We all know that finding reviewers can be one of the most difficult tasks for a journal editor. But journals with an interdisciplinary focus can pose particular challenges when it comes to choosing reviewers. At the Amsterdam Scholarly Summit, Dr. Madeleine Hatfield, Executive Editor of Regional Studies, shared her strategies for finding and rewarding qualified reviewers. Watch the video to see her full talk on how to find reviewers, or browse through her top tips below.
How to find reviewers
Delegate to experts
Regional Studies has a large team of Associate Editors with different subject matter expertise, so every submission is assigned to the most relevant editor. Allocating submissions based on subject knowledge means there are less bounce-backs from unsuitable reviewers.
Regional Studies also desk-rejects a high proportion of papers which do not fit the Aims & Scope, or which do not meet the required quality standards. These stringent initial checks reduce the amount of time spent finding reviewers for papers which are likely to be rejected (and with 800 submissions per year, this is crucial!). Rejected submissions always receive constructive feedback which help the authors improve their work or find a more appropriate journal to publish in.
Divide reviewer responsibilities
It is rare to find a reviewer who has expertise which is relevant to every element of a manuscript, especially for interdisciplinary journals. Regional Studies needs reviewers who can comment on the methodology, the theory, and the geographical location itself. Sometimes one reviewer will be perfectly placed to assess all of these things in their report. But if not, consider using multiple referees to assess different elements of a manuscript.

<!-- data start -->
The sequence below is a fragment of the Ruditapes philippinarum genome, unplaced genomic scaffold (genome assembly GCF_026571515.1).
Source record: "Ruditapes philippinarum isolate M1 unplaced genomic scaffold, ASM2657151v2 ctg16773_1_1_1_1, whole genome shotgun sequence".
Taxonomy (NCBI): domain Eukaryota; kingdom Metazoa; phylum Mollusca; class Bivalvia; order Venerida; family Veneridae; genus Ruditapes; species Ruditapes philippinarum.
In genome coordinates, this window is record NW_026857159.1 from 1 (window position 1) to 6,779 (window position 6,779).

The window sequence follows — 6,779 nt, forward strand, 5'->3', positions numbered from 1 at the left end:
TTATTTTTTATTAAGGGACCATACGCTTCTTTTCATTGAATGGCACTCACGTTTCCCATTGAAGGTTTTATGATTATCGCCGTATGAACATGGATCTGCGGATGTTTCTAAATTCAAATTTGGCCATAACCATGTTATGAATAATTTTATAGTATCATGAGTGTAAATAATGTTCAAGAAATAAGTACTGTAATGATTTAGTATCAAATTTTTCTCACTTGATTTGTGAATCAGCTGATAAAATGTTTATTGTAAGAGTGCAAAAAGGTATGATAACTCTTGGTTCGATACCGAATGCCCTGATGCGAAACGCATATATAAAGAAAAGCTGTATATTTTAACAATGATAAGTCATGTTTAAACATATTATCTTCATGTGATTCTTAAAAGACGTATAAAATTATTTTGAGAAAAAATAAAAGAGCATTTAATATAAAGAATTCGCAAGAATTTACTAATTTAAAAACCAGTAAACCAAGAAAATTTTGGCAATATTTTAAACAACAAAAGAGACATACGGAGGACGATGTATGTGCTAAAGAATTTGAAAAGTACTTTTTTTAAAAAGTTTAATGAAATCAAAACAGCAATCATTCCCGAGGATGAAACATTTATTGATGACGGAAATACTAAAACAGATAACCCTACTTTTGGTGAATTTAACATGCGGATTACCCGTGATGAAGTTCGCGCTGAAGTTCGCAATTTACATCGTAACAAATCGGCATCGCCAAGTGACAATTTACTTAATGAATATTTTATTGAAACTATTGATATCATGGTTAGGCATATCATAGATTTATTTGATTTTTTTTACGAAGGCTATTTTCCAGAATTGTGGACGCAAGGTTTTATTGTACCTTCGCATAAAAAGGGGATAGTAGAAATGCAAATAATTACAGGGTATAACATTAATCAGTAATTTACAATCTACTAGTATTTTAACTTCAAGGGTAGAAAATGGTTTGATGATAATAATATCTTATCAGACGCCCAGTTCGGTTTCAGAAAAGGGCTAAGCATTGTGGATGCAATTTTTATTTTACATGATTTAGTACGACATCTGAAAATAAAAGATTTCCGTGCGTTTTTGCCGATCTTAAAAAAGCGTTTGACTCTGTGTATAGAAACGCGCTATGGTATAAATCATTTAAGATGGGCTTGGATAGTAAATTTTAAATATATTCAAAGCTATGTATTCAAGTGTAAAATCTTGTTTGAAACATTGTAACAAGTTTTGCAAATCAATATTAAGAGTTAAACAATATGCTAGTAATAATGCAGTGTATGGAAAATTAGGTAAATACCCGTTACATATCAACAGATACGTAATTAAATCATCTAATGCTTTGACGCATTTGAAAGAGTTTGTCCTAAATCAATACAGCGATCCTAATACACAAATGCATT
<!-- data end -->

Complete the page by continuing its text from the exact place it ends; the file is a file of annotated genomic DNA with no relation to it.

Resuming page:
Use your online and offline networks
There are various online networks, searches and tools available to help editors select reviewers, but it’s just as important to remember your real-life connections. People you know through work, or from networking at society events and conferences, are often well-placed to act as referees. They could even be more likely to accept an invitation to review because of the personal connection.
It can also help to look through the journal archive at previous authors. This is particularly useful for interdisciplinary journals like Regional Studies, as this process identifies researchers who are writing from the convergence of different disciplines within the journal’s scope.
How to thank reviewers
After following these tips on how to find reviewers, Dr. Hatfield recommends that you retain your reviewer pool by showing them how valued they are. Maintaining positive relationships with your referees will mean they’re happy to review for your journal again. This peer review guide for editors has more suggestions of how to thank reviewers for their time and expertise, or follow Dr. Hatfield’s top four suggestions:
Inform reviewers of the outcome
The first tip is a simple one: keep reviewers informed on what decision has been made on the paper. This is increasingly easy-to-do through peer review management software, but can make a big difference to reviewers as it helps show the impact their work has had.
Avoid ‘reviewer fatigue’
Reviewing a paper is time-consuming, and can be an added pressure for academics who are already time-poor. As global research output continues to grow, editors need to be realistic about how much to ask of peer reviewers. Avoid ‘reviewer fatigue’ by ensuring you don’t rely on the same referees too often (although this can be difficult, particularly in niche subject areas).
Give public recognition to reviewers
Regional Studies uses Publons, which provides an easy platform for public reviewer recognition. The journal also publishes an annual list of peer reviewers in the final issue of each volume.
Additionally, Regional Studies has awards for the three best reviewers every year. These referees attend a dinner in London to receive their award, and the journal publishes an announcement both in print and online.
Promote reviewers to the editorial board
For the very best reviewers in your pool, it might be appropriate to consider promoting them to your editorial board. The journal benefits from their increased involvement, and the referee benefits from formal recognition of their service.
So there you have it – tips from an expert on finding and rewarding peer reviewers. For more advice on managing the peer review process on your journal, don’t miss our handy guide for editors, right here on Editor Resources.